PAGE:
Astrology for the Instagram Generation


Ancient in origin, astrology can be traced back to the Babylonians who are generally credited with the first organised astrology which they developed alongside astronomy (the two were only later gradually separated into individual fields of study.) Fierce feminists and friends Jessica Lanyadoo and Annabel Gat are accomplished astrologers using social media and the internet to make the art accessible today.¬†Based in San Francisco, Jessica holds Skype sessions with clients as far away from her office as Fiji or Jakarta. Her horoscopes you might have read on STYLECASTER, Oyster or Rookie. Annabel, based in New York, writes daily and monthly¬†horoscopes for VICE’s Broadly. She¬†has written on subjects like¬†the future of One Direction¬†for MTV, and knows you’ve always wanted an¬†astrological breakdown of Games of Thrones characters. Depending on how seriously you take your pop culture, these headlines perhaps belie the years of study, logic and maths that goes into becoming an astrologer. And, while snippets about your sun sign (often mistakenly referred to as ‘star signs’) are fun to decipher, both Annabel and Jessica encourage you to take these with a pinch of salt. Your birth chart is so much more than just your date of birth and Jessica urges her readers to approach these newspaper predictions with a whole lotta common sense.¬†In previous interviews¬†Annabel has explained¬†that astrology is not a belief system: “Do not believe in astrology and definitely don‚Äôt believe in astrologers ‚Äî they are just people. Use astrology as a tool for self discovery but don‚Äôt expect it to save you.” ¬†

It’s this tell it like it is approach that is resonating with people across the net. For the time they spend studying the stars, the duo are hella down to earth, and they won’t dumb things down. Together they run a web series called Astrology for Days¬†where they interpret the position of the planets, but more importantly share a message of¬†self-awareness and self care, touching on issues like gender and depression in a way that is smart, funny and relevant. Both are working to change outdated language and stereotypes in texts about astrology to be more inclusive, and work to promote the achievements¬†of fellow female astrologers.

On her website, in an article titled Astrology: What is it good for?,¬†Jessica writes,¬†”Astrology, when used responsibly, is an excellent tool for understanding people! When dumbed down it can read like generic quackery, but when you stumble upon the real deal it is life affirming and helpful. A real ‚ÄúYou‚Äôre OK, I‚Äôm OK‚Äù kind of thing…It’s dope AF.”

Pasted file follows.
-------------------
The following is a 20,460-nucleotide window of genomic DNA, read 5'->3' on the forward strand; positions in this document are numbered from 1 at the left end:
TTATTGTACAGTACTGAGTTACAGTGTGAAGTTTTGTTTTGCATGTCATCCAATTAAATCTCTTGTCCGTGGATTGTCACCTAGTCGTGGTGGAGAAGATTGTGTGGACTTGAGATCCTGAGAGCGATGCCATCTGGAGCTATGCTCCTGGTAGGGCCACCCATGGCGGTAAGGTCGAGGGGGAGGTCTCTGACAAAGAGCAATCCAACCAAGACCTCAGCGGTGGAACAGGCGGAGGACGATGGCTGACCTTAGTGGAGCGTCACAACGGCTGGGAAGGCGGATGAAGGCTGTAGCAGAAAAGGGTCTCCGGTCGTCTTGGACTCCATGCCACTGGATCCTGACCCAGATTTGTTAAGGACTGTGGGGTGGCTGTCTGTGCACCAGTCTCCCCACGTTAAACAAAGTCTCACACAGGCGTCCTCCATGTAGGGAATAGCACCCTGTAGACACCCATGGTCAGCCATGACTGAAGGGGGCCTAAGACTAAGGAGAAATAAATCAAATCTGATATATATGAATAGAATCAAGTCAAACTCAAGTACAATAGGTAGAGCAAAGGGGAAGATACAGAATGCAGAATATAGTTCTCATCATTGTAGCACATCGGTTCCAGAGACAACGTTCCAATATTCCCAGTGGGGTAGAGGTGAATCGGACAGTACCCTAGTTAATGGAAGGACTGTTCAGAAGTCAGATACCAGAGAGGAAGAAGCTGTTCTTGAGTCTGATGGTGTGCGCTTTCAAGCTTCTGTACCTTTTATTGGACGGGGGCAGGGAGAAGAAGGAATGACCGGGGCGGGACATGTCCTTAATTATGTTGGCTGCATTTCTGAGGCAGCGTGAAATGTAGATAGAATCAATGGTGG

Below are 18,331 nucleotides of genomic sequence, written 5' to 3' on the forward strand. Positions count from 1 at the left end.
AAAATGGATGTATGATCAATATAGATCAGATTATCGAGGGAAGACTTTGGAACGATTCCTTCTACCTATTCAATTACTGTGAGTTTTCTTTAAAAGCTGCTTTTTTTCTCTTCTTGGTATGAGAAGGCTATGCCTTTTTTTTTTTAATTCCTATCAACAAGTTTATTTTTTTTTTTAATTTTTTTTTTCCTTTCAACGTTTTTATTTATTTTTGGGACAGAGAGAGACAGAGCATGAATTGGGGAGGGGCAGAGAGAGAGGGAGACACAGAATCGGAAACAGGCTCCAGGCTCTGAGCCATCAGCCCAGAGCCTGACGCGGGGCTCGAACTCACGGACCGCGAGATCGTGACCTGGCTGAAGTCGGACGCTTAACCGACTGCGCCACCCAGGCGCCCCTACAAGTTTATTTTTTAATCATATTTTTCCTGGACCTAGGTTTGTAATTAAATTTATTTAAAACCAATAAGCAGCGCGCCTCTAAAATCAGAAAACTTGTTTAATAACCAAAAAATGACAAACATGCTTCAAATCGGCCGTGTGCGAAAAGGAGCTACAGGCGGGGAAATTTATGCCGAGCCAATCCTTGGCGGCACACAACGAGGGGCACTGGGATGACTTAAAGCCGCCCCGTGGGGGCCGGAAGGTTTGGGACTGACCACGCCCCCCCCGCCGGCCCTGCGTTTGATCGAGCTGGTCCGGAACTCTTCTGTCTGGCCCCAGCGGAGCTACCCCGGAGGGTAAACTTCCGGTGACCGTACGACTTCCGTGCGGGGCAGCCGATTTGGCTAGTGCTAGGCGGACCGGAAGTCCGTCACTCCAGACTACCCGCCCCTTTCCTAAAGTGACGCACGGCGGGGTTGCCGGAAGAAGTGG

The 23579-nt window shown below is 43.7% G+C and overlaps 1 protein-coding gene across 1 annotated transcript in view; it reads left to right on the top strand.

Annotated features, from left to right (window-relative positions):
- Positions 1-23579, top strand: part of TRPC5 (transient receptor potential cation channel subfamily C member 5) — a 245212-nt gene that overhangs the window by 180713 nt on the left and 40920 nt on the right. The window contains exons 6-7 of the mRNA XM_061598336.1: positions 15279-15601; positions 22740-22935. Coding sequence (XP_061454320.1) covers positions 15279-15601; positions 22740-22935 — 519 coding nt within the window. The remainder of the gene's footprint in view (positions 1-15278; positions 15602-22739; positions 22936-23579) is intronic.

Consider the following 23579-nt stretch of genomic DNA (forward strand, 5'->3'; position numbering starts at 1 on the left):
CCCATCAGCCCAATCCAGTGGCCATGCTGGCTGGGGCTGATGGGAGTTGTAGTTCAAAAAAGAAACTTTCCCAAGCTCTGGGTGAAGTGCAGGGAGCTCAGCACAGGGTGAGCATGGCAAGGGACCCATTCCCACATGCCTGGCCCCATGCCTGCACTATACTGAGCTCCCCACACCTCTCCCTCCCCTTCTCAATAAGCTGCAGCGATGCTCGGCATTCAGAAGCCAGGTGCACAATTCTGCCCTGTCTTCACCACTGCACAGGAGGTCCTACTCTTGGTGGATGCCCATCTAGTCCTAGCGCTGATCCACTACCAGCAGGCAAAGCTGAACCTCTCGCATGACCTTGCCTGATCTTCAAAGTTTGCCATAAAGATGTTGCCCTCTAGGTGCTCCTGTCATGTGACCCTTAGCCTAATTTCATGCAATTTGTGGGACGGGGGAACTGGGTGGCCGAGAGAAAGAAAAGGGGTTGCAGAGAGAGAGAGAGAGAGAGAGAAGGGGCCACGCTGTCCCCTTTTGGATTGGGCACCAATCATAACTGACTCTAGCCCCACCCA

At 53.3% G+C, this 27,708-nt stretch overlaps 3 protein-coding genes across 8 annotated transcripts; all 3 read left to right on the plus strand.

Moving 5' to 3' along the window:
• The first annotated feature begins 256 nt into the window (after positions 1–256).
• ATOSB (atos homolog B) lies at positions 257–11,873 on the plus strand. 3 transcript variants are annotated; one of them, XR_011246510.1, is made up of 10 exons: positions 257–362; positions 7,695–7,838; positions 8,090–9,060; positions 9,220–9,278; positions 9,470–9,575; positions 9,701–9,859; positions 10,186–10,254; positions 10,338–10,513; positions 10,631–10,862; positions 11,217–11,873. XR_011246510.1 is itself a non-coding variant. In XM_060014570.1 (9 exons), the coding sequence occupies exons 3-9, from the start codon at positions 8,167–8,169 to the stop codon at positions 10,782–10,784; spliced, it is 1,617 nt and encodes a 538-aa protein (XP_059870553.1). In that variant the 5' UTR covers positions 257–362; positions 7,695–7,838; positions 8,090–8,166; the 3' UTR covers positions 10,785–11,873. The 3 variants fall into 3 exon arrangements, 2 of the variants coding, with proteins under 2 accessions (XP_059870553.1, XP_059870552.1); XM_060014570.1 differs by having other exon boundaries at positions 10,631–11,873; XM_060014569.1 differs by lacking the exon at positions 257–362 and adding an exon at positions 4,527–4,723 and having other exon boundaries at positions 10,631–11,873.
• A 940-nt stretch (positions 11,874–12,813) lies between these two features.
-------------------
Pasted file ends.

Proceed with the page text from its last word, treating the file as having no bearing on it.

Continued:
What was your first attraction to astrology? 

Jessica: I was never not into astrology! I got my first book on the subject for my 12th birthday, and I studied that thing like it was my job. I don’t know what pulled me into astrology, but I’ve never had any doubt about what I would do with my life since I found it.

Annabel: Between loving mythology and being interested in exploring myself, astrology was a natural thing for me to explore in middle school, I loved it!

How are you bringing astrology into the 21st century?

Jessica: I have an audio book coming out that I’m really excited about, called Relationships 101, Your Astrological Guide To Doing Relationships Right. It’s what I believe will be a very helpful tool for lovers and haters of all persuasions.

Annabel:  One of my favorite astrology books is Linda Goodman’s Love Signs. It’s fantastic and I recommend it to all newbie astrologers; however, it’s so dated around gender roles in relationships. One of the ways I’m bringing astrology into the 21st century is by updating that kind of language.


A photo posted by Queen Annabel (@annabelgat) on


The internet plays a role in influencing culture. Have you noticed an influence on the perception of astrology? 

Jessica: Absolutely!

The Internet has allowed emerging voices in the field to self-publish, and that has been great for all of us! Now you can read countless blogs and horoscopes, written from all kinds of astrologers, and not just serious books or forecasts in the back of fashion magazines.

Annabel: Yes, on many levels. Because it’s easier to calculate a chart on a website than by hand, it’s opened up the study of astrology to many math-phobic people. On another level, the Witch House [music] scene led to a goth revival with led to a renewed interest in the occult and astrology, which certainly is thanks to the internet.


How do you understand astrology’s relationship with pop culture? 

Jessica: Pop culture is meant to amuse people in an engaging way, and while horoscopes do that, the good ones also help, instruct, and support. Horoscopes hit the sweet spot between entertainment and realness, and that’s a perfect marriage, if I ever heard of one.